The Disgo Media Bank describes itself as a "digital video, picture and music player".

It's essentially a 500GB external hard disk drive with a simplistic menu, built-in audio/video codecs and a remote control.

Disgo has, however, slapped on an extra layer of functionality to set the Media Bank apart from other multimedia-themed drives. In addition to its digital audio/video playback and JPEG slide shows, the Disgo Media Bank can also record video.

This is an external HDD that claims to be a PVR.

Store 500GB of entertainment

So you can hook the Disgo Media Bank up to a Freeview or Sky+ box (via composite AV cables and a Scart adapter) and directly grab video. It also works with DVD players. Ripped footage is converted into an AVI file on the fly.

You've got to look harder for the Media Bank's so-called PVR talents. Delve into the Record options and you'll find a rudimentary start/stop timer function.

This mimics an old VHS player by recording whatever channel you've selected. There are six slots for one-off scheduled recordings - no clever 'series link' or repeat options though. On the 'high' setting (640x480 pixels), an hour of recorded video will take up about 600MB of storage space.

The Disgo Media Bank also features an 'Auto Stop' recording option. You can find something similar on the Archos range of PMPs. It enables you to record a selected channel or capture a video source for a certain period of time (say two hours) before stopping.

This mode is ideal for dumping content you've already recorded to the hard disk overnight. You can then convert the AVI files again to play on a portable device.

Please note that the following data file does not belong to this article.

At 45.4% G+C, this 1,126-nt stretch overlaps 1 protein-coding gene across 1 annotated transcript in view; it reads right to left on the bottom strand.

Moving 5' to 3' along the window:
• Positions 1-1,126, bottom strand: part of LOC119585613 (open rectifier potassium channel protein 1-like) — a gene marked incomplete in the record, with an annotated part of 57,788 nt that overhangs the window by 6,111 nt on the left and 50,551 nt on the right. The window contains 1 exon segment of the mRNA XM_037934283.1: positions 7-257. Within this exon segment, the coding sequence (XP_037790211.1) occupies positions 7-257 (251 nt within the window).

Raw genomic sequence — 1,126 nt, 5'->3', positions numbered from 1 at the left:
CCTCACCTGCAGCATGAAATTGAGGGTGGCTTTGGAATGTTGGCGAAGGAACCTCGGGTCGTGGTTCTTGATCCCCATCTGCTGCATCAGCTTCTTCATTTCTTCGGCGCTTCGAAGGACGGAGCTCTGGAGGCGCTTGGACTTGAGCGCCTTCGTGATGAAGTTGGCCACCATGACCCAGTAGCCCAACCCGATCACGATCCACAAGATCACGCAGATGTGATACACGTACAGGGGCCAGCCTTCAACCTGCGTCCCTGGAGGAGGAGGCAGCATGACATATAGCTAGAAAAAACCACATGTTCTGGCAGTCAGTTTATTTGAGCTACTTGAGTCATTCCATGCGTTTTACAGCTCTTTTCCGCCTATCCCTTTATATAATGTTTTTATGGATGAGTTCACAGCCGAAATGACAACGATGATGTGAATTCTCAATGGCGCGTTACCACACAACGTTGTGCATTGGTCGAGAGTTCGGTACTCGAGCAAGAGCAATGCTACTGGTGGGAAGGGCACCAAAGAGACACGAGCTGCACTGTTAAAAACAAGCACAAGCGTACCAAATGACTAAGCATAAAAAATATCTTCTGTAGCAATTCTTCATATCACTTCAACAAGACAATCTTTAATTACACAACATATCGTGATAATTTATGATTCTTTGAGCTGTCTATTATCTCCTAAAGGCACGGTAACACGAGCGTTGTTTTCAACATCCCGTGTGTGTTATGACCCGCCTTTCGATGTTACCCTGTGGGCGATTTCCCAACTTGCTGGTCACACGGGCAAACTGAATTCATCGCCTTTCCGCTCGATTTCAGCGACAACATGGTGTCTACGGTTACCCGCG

In our tests the quality of the recorded video on the Disgo Media Bank was hit-and-miss – playback was decent enough when a show was recorded as a one-off. In comparison, video was often juddery and jumpy when a scheduled recording was tried.

DivX file playback

Beyond its primitive PVR functionality, the Disgo Media Bank is still a versatile playback device. For starters, it supports a wide range of video formats, including: VOB, DivX 3.11, 4x, 5x, XVID, MP4 and AVI files. Photos are limited to JPEGs, but MP3, WMA, AC3, AAC and WAV codecs are built-in for audio.

As hard disk drives go, the Disgo Media Bank is reasonably attractive, thanks to its clean lines and electric blue LEDs. It's squat, yet curvy shape is eerily reminiscent of Sega's failed Saturn games console.

On the right-hand side of the box, there are SD/MMC/CF memory card slots; while around the back you'll find the two AV-in jacks, AC-in and a USB port.

The Media Bank easily connects to a PC or Mac via USB and can be browsed just like any other standalone hard disk.

If there's a criticism it's that this media player/HDD combo can't be networked in any way - there's no Ethernet

port or Wi-Fi module to enable remote access. The barely graphical menu system is also poor – navigating between the various menu options is often sluggish, a delay caused by the 3.5-inch SATA hard drive spinning up.

The Media Bank doesn't break any new ground – it's a roomy external hard disk with a remote-controlled menu. The TVIX HD M4000P, for example, matches the Media Bank's 500GB capacity and media playback options. The Archos TV+ has similar recording capabilities and a prettier menu system, but only half the storage capacity.

While many manufacturers are attempting to use UPnP streaming technologies to bridge the gap between thecomputer and the TV, the Disgo Media Bank has no such ambitions.

It's more expensive than a comparable 500GB HDD, so you're paying the extra for some fairly basic PVR functionality.